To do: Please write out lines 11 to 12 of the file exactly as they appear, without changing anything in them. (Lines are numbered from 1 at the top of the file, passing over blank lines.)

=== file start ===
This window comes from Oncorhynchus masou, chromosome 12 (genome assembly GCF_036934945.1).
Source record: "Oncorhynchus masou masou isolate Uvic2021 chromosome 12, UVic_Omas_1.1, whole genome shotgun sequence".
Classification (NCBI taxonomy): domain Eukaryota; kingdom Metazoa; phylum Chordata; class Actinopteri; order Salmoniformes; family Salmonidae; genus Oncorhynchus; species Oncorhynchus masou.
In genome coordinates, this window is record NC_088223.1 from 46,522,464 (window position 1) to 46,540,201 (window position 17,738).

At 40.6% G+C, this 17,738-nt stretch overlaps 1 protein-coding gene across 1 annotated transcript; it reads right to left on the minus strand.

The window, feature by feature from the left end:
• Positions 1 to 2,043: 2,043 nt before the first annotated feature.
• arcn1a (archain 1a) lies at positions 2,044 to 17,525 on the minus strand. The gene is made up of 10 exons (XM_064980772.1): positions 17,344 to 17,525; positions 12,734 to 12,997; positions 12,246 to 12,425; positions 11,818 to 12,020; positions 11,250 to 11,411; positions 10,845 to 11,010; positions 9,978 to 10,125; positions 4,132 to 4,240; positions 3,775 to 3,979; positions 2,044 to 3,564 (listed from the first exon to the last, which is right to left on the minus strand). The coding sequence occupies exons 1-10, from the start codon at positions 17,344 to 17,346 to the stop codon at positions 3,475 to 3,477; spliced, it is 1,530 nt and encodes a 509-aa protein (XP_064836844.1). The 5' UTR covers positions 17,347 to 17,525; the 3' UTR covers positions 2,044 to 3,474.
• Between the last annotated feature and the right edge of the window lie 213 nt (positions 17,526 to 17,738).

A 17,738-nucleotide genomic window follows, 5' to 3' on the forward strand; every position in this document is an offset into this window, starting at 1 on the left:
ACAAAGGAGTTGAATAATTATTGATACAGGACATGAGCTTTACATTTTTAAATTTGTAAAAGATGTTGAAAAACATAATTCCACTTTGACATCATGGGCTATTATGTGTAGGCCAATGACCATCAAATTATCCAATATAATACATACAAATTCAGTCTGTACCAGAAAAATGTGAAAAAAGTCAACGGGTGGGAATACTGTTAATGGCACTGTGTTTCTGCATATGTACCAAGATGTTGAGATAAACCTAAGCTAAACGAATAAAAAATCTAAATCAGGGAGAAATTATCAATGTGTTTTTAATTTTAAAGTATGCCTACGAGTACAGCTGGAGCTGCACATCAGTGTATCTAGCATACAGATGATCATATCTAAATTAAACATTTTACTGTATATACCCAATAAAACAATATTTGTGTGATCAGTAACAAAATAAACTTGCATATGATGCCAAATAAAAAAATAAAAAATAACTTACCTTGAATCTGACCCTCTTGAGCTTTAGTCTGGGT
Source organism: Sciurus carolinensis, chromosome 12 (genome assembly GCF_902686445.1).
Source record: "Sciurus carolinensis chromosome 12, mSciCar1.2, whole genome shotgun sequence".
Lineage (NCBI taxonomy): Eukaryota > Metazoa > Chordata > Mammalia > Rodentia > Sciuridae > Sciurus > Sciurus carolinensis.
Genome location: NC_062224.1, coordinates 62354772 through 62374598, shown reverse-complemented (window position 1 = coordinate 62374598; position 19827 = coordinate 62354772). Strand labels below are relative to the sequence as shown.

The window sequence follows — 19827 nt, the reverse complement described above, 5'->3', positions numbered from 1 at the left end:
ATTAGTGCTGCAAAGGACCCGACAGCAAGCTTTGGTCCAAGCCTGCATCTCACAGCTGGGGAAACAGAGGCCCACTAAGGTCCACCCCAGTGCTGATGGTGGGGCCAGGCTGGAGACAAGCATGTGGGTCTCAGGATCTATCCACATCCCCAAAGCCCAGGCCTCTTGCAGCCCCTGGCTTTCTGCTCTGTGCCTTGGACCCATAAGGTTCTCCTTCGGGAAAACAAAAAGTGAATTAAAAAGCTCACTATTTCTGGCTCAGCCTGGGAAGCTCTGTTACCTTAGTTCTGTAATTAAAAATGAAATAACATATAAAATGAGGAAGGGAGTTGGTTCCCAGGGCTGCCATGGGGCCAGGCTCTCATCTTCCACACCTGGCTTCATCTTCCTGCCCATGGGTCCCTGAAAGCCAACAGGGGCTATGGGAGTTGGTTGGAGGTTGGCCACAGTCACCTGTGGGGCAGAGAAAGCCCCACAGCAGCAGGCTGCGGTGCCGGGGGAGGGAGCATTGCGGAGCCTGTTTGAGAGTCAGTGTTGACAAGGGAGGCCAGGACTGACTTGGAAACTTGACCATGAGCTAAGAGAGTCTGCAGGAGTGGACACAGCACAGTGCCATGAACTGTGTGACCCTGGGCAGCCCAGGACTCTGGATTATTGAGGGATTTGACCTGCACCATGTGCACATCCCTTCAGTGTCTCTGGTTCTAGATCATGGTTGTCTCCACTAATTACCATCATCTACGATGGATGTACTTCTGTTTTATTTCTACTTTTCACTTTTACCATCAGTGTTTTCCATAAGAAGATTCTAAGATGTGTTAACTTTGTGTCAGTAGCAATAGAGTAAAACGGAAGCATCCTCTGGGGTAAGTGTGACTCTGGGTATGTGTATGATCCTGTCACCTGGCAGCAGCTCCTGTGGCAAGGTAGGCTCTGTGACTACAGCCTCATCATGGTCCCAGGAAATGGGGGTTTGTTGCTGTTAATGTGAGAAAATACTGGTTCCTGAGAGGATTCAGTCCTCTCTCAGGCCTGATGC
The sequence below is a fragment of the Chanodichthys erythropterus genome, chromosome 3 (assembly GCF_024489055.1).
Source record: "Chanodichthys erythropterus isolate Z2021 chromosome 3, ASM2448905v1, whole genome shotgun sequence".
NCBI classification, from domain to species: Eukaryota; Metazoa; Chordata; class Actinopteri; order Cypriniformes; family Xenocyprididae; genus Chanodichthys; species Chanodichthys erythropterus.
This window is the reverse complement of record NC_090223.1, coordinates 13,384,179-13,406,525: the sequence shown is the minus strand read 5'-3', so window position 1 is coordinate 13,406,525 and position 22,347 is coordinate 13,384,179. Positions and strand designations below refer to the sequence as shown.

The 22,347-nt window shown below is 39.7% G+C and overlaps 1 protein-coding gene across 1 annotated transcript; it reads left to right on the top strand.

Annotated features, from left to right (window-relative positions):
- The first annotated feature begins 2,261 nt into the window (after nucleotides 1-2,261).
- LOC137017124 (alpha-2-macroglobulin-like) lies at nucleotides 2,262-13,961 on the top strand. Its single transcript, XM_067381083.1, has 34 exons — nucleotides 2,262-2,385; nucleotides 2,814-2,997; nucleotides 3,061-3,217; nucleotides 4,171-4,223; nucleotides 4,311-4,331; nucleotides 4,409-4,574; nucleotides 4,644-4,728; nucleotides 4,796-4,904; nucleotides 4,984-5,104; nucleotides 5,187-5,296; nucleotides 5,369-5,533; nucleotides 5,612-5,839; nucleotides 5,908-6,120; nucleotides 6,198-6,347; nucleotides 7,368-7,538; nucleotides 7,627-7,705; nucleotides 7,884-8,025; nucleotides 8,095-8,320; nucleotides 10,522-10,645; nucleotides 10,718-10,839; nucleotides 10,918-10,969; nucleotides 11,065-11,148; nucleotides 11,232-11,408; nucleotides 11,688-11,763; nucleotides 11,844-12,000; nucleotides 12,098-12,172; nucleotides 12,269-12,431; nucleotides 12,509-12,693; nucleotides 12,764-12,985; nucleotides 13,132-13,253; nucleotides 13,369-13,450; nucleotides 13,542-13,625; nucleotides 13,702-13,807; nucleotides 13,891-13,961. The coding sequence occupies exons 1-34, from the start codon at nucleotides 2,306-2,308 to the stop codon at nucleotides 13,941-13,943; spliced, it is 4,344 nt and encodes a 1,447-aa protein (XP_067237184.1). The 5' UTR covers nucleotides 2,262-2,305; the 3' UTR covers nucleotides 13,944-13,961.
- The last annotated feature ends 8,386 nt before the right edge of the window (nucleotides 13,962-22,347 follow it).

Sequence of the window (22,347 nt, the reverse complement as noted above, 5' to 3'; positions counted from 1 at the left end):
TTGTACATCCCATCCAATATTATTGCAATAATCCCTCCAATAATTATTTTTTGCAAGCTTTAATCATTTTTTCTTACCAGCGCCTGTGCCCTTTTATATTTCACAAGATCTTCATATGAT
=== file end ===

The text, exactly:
ACAAAGGAGTTGAATAATTATTGATACAGGACATGAGCTTTACATTTTTAAATTTGTAAAAGATGTTGAAAAACATAATTCCACTTTGACATCATGGGCTATTATGTGTAGGCCAATGACCATCAAATTATCCAATATAATACATACAAATTCAGTCTGTACCAGAAAAATGTGAAAAAAGTCAACGGGTGGGAATACTGTTAATGGCACTGTGTTTCTGCATATGTACCAAGATGTTGAGATAAACCTAAGCTAAACGAATAAAAAATCTAAATCAGGGAGAAATTATCAATGTGTTTTTAATTTTAAAGTATGCCTACGAGTACAGCTGGAGCTGCACATCAGTGTATCTAGCATACAGATGATCATATCTAAATTAAACATTTTACTGTATATACCCAATAAAACAATATTTGTGTGATCAGTAACAAAATAAACTTGCATATGATGCCAAATAAAAAAATAAAAAATAACTTACCTTGAATCTGACCCTCTTGAGCTTTAGTCTGGGT
Source organism: Sciurus carolinensis, chromosome 12 (genome assembly GCF_902686445.1).